See: > AFI - Australian Foundation Investment Co - Cheat Sheet

ETFs provide a more efficient, transparent structure and, among passive/systematic ones, the lowest-cost exposure to asset classes can be found. VAS only commenced in 2009 and now is $15 billion; much bigger than any ASX CEF; indeed bigger than 70% of the CEFs put together!

Betashares regularly provides updates on the growth of ETFs. They've only been around for 22 years in Australia but now dwarf ASX LIC/LITs and are where all the growth is (ASX CEFs are shrinking).

Livewire: How the ETF did we get here? The $150 billion question

And while I consider chasing active management a loser's game, many investors enjoy playing. As of 2015, there are now superior Open End, Active ETFs (aka Exchange Traded Managed Funds). They have live prices and have unlimited liquidity at small spreads around NAV. There are 115 Active ETFs out of 368 total ETFs listed on the ASX and they've been growing fast while the CEF sector has been rapidly shrinking. However, be careful, as the advertised fees for most Active ETFs are less than half of their Total Expense RatiosThe smaller the fund size the bigger this issue. Some smaller Active ETFs have TER's over 4%!

Even Independent Investment Research in a rare candid discussion of why the ASX CEF sector should shrink, summarised why Active ETFs (aka ETMFs) are preferable to LICs:

See: > Morningstar list of Australian ETFs

Passive/systematic ETFs are still far superior to Active ETFs: in transparency, tax-efficiency, reliability of asset and factor exposure (thus diversification), buy/sell spreads, and, most critically, the Total Expense Ratio.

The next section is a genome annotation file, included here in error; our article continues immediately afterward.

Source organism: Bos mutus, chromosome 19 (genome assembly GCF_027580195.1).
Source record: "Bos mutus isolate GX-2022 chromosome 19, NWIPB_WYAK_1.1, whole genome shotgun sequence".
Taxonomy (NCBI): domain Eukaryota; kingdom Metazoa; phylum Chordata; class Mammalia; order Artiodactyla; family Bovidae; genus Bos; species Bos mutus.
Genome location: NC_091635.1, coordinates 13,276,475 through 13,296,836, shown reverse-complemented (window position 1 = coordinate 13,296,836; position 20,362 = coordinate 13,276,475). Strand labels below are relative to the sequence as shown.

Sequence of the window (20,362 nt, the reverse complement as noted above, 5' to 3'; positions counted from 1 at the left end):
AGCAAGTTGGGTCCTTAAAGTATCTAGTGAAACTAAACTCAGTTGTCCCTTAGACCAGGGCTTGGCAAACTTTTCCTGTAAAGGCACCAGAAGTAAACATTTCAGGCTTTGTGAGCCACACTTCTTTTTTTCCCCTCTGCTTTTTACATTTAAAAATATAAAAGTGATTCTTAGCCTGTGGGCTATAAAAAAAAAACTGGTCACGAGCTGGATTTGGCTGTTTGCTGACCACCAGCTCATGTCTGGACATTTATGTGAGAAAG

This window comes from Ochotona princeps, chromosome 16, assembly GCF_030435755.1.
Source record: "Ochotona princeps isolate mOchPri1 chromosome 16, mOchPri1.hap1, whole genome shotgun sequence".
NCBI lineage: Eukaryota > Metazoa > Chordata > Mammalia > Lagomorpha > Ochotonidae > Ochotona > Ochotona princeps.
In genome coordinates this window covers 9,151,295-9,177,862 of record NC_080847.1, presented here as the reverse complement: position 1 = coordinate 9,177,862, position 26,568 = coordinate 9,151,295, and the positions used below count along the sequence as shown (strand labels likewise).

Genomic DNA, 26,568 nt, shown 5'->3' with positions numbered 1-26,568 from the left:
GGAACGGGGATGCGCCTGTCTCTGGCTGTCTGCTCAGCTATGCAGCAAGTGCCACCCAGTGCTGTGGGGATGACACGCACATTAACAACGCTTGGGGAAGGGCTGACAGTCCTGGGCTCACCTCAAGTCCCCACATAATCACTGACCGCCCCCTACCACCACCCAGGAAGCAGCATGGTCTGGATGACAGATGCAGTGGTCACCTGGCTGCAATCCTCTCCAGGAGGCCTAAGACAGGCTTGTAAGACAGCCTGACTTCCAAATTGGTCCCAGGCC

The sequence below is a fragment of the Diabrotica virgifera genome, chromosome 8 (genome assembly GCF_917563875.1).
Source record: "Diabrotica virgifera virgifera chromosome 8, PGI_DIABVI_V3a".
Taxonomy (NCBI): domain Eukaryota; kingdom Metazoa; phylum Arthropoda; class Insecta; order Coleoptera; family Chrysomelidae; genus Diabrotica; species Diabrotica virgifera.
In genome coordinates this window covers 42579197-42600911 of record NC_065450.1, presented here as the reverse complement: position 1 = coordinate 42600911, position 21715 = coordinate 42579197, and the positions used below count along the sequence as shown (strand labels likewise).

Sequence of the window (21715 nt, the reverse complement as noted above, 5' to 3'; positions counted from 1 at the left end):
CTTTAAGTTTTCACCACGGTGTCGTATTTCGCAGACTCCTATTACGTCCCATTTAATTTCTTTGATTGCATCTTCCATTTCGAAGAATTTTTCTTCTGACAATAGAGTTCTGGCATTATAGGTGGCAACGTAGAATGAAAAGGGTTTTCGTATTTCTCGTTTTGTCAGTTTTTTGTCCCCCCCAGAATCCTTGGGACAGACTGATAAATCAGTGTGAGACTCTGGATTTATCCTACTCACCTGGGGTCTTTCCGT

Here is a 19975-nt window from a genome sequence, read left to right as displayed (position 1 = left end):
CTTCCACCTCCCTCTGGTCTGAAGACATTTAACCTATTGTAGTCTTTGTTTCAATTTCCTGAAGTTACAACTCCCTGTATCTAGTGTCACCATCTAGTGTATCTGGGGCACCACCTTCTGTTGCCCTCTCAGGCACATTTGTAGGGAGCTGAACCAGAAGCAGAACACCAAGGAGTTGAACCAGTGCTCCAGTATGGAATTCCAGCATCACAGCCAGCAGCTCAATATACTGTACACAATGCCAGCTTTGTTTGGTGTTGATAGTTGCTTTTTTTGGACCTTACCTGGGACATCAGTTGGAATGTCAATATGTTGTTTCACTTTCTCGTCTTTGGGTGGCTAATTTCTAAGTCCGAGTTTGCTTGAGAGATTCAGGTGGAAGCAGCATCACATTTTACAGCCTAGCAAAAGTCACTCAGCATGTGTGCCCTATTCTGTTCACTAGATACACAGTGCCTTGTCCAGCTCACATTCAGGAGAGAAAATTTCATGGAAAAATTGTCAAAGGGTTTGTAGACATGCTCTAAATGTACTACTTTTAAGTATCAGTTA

See: > VanEck: Active ETFs are not ETFs


3. Most ASX Closed End Funds have traded at large, permanent discounts for years because their investors want out. Over $4 billion in investor capital would be released from captivity by simply converting them to Open End Funds or providing an exit at NAV. Australian Corporations Law allows just 100 shareholders to call a meeting to vote on a wind-up/conversion but this has been hidden from investors!

See the discount graph in Reason #14 below. Only 6 of 89 ASX CEFs trade at a premium; most of the rest have traded at permanent discounts for years, and the discounts are growing. This discount gap has trapped over $4 billion in investor capital.

The vast majority of ASX CEF investors want out of the Closed End Fund structure and this is evidenced by over 34 CEFs winding up already since the July 2020 ban on selling commissions. Only 5 have launched since and they've been abject failures; all quickly dropped to large discounts.